Construction Law

Does a builder have to honor a written estimate?

By Brian Farkas, Attorney
Dealing with situations where the contractor's original estimate is lower than the final bill.

Imagine that you decide to hire a local contractor to retile your kitchen floors. You explain the type of tile you want, the floor plans, and the basic timeline. The contractor then gives you a piece of paper indicating that the cost will be $3,000. You agree, and he begins work. After completing the work, however, he claims to be owed $7,000, saying that the labor and materials added up to more than he initially expected. Can you hold the contractor to the original number?

The answer depends partly on how the contractor communicated the original price: Was the original price a firm “bid,” or was it merely an “estimate”?

An estimate is just that: an estimation of a likely outcome. The contractor hears basically what services you want, considers the labor and materials required along with his overhead, and gives you a rough price. Sometimes an estimate is presented as a range (for instance, $1,500-$3,000) and sometimes as a single number, usually combined with boilerplate language on the estimate sheet to indicate that the final price could end up higher depending on various factors.

Obviously, most cost-conscious homeowners engaged in a construction project would want a firm price rather than merely an “estimate.” After receiving an informal estimate, you would want the contractor to submit a formal and firm “bid”—a binding representation of price for services—and sign a written contract describing the scope of work and setting the price.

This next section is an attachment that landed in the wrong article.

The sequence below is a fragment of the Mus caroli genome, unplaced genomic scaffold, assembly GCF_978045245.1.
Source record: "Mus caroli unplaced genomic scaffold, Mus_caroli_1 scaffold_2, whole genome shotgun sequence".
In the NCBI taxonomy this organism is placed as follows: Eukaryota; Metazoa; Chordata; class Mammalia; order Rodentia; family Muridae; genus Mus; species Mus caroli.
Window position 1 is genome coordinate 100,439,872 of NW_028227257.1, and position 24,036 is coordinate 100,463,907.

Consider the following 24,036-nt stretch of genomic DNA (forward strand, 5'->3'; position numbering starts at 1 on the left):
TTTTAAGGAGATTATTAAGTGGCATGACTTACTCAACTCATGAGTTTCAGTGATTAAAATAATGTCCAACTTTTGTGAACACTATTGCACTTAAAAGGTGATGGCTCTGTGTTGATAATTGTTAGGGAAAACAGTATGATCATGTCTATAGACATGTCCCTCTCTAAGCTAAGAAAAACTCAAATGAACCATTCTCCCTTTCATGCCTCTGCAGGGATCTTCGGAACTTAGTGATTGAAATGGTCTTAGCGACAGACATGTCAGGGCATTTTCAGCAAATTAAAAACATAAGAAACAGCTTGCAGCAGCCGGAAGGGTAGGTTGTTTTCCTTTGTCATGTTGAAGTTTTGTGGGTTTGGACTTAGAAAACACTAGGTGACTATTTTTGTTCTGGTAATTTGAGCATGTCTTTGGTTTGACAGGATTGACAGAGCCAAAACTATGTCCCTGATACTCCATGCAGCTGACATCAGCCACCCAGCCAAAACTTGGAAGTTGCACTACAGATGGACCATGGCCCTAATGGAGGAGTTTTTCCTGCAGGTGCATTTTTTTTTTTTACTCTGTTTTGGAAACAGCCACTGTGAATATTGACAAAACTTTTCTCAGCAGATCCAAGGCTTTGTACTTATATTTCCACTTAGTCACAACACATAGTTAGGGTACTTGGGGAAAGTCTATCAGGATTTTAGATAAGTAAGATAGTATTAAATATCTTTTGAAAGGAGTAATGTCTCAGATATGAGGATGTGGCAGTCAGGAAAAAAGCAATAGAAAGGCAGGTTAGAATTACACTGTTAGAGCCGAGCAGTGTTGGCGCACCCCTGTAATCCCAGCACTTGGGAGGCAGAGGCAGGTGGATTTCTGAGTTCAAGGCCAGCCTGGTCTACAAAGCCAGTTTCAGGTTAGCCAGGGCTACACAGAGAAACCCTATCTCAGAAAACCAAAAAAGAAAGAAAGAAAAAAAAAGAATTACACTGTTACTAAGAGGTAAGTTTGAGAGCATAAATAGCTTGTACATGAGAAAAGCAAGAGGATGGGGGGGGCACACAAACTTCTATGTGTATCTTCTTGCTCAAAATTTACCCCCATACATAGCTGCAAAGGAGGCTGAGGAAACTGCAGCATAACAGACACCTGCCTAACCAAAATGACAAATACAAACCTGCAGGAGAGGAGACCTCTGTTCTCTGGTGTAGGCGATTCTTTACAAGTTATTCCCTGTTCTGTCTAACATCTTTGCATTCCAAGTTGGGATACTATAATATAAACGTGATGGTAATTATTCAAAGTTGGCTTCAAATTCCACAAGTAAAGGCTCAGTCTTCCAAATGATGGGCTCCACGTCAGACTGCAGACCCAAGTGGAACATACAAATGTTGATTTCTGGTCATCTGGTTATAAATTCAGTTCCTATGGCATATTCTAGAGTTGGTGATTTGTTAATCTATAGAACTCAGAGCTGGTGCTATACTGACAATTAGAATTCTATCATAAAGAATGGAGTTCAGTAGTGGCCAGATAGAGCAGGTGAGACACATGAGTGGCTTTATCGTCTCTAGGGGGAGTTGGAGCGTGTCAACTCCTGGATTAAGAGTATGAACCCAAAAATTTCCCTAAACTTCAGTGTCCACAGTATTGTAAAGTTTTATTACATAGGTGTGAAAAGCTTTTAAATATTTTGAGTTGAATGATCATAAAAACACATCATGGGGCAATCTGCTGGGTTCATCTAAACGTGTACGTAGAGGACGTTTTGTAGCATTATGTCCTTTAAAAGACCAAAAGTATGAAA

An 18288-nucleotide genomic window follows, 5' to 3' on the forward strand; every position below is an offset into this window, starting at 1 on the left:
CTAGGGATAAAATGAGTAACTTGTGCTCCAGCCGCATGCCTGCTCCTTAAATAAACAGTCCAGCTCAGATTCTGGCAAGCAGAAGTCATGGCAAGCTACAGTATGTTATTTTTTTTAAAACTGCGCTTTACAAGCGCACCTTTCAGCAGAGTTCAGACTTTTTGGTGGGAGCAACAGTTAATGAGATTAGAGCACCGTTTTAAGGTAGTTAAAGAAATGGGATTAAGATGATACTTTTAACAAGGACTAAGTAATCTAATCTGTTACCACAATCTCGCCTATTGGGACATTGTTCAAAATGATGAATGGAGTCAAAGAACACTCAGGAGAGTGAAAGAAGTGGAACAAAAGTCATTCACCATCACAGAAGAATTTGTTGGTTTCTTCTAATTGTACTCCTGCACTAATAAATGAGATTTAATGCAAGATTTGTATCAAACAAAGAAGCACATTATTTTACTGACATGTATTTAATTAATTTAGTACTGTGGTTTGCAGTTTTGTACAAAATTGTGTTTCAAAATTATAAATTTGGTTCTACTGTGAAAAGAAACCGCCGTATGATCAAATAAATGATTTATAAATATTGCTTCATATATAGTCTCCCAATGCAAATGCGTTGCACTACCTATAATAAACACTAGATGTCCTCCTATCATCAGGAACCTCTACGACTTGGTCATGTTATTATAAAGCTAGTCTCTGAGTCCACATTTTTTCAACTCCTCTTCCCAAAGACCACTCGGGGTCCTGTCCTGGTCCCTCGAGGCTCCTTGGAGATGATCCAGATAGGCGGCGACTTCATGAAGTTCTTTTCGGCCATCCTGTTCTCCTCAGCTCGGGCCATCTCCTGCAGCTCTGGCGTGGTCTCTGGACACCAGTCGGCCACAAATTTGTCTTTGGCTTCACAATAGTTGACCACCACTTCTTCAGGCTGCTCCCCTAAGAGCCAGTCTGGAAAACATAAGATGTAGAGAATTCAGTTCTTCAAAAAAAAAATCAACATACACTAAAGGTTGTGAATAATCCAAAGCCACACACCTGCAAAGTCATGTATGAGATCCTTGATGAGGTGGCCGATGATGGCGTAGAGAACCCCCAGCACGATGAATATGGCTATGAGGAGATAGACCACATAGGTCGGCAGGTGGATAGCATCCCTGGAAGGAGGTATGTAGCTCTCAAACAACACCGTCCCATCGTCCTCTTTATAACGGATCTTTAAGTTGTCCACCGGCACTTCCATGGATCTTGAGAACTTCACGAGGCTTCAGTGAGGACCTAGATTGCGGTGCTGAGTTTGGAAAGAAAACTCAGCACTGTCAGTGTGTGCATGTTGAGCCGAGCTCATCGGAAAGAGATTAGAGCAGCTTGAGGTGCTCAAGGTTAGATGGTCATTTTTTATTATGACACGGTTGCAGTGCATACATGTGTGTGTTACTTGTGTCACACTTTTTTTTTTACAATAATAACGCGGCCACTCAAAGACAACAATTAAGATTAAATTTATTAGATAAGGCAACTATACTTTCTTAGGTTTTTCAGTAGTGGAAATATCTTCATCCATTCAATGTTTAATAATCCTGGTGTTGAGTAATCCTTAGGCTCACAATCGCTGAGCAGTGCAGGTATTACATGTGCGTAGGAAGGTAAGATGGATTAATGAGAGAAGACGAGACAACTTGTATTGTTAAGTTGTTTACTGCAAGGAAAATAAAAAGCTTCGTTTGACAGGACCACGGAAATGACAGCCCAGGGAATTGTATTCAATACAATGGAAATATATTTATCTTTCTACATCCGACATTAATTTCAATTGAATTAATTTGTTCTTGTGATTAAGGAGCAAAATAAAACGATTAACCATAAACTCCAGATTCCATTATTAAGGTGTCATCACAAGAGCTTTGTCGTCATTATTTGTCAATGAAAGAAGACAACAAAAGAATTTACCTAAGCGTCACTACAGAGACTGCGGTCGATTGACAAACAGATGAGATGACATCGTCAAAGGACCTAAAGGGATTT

Some nefarious contractors may purposefully underestimate the costs involved, surprising customers at the end of the work (or in the middle of it) by demanding additional money.

More commonly, though, contractors’ final prices increase because of unforeseen circumstances (such as bad weather, hidden pipes, and so forth) or additional requests by the owner. If owners ask for new work, different materials, or expedited progress along the course of the project, contractors will often raise their prices to meet with those changes to the scope of work.

For both your protection and the contractor’s protection, the scope of work and total price (and any installment schedule of payments) should be spelled out in a formal written contract. Any changes to the scope of work along the way should also be discussed and written up as an addendum to that contract, to avoid misunderstandings when it's time for final payment.

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